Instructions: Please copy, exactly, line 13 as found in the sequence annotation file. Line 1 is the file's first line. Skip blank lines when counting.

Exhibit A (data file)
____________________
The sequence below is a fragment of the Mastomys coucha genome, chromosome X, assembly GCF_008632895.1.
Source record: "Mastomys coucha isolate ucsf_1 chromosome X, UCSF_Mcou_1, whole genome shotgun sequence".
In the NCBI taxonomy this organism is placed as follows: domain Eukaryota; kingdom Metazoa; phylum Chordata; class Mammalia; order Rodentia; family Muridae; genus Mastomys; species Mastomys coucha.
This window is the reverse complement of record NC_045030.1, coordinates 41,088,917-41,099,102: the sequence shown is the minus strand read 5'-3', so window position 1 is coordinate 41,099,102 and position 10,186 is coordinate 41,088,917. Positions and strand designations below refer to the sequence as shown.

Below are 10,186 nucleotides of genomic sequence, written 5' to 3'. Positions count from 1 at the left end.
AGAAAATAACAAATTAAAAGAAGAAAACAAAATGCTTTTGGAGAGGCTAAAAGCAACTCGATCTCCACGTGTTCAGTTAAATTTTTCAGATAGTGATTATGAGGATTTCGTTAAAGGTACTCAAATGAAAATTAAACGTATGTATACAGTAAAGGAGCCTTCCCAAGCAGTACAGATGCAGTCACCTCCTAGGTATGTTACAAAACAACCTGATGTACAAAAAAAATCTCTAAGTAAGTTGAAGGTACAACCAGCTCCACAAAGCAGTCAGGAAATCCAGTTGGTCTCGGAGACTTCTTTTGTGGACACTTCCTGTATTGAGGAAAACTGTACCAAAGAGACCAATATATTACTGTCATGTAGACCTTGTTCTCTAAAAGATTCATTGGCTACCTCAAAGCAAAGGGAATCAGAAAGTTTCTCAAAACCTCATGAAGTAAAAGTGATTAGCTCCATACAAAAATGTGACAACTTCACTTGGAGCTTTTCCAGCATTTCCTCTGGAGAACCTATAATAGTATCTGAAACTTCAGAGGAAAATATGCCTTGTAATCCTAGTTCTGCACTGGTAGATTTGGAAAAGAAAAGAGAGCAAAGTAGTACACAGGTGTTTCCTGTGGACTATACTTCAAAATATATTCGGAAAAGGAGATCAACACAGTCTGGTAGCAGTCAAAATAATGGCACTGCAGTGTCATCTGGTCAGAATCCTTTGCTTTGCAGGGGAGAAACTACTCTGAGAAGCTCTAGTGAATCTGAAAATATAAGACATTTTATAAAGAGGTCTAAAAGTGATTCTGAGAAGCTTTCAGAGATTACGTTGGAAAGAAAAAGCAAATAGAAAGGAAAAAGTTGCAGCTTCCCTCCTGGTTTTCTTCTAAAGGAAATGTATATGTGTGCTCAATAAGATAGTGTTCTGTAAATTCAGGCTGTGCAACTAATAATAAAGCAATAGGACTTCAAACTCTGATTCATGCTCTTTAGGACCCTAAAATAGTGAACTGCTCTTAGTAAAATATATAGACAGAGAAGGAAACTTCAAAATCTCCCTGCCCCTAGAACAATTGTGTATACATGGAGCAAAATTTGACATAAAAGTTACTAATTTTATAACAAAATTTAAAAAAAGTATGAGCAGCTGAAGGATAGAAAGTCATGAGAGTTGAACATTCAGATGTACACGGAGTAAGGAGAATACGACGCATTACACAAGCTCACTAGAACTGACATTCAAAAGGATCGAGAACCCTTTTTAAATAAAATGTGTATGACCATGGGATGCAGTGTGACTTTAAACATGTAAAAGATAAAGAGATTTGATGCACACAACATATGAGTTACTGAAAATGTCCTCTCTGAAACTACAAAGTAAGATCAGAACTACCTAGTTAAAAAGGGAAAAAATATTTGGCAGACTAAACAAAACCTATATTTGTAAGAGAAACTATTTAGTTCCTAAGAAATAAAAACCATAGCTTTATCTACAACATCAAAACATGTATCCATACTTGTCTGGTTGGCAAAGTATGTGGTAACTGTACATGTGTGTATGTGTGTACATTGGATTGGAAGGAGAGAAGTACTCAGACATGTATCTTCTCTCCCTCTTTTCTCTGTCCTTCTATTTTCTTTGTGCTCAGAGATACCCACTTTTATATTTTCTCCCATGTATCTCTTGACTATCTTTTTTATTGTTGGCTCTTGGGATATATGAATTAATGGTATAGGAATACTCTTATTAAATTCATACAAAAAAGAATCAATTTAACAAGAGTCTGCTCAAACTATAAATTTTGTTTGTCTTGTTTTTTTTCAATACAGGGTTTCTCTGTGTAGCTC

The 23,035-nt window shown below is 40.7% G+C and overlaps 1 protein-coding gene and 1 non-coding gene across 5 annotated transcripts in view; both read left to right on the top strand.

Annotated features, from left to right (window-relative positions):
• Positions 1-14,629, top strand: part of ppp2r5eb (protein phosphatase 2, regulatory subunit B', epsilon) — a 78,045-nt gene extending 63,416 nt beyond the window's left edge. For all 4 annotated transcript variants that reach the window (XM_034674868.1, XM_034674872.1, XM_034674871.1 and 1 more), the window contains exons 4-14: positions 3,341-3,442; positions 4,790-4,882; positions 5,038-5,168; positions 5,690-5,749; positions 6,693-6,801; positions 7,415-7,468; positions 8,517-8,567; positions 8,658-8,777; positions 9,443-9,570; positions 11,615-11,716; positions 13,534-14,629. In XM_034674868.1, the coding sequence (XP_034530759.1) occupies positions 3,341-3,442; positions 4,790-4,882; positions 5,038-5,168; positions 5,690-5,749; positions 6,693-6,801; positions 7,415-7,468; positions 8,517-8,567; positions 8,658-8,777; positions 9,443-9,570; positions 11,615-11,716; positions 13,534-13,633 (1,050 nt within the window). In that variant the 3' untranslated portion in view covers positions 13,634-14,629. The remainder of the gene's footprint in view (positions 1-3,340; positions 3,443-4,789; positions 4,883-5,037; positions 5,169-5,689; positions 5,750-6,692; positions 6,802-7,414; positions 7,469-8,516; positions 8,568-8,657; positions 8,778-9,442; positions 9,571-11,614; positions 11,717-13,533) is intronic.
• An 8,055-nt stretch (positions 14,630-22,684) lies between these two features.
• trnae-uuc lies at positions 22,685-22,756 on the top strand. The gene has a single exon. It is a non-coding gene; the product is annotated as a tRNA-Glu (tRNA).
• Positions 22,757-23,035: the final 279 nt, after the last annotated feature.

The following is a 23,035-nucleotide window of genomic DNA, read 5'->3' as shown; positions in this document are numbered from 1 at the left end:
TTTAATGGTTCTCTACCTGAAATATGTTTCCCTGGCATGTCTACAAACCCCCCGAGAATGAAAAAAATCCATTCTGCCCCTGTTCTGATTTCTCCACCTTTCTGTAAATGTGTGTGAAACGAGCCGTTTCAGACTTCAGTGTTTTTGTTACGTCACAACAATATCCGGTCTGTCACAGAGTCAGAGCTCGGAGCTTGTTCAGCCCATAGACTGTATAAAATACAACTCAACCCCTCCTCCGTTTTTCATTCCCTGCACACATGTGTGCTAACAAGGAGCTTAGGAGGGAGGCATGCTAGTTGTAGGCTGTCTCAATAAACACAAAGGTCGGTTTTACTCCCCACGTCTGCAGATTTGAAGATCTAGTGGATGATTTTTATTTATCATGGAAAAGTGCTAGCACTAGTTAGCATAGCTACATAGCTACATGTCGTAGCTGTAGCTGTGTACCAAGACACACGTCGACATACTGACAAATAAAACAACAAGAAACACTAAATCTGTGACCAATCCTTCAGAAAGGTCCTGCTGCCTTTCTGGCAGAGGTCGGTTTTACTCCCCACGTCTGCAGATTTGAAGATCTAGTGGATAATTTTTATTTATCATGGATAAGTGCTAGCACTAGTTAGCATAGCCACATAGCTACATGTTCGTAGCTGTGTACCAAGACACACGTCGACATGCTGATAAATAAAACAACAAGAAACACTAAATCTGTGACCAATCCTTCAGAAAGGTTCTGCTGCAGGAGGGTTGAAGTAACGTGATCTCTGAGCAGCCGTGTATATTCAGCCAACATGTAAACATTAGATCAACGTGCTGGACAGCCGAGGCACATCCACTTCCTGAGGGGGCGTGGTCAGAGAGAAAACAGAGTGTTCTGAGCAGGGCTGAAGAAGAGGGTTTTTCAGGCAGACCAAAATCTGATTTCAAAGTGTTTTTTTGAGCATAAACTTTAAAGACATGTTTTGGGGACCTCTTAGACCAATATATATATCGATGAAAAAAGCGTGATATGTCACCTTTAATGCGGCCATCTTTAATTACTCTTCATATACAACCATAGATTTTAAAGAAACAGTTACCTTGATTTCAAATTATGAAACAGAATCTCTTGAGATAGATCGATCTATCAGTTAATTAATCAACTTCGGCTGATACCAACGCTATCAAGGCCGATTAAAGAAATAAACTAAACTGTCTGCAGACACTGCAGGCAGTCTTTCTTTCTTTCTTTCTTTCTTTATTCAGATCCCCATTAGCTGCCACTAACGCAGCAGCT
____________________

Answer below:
The following is a 23,035-nucleotide window of genomic DNA, read 5'->3' as shown; positions in this document are numbered from 1 at the left end: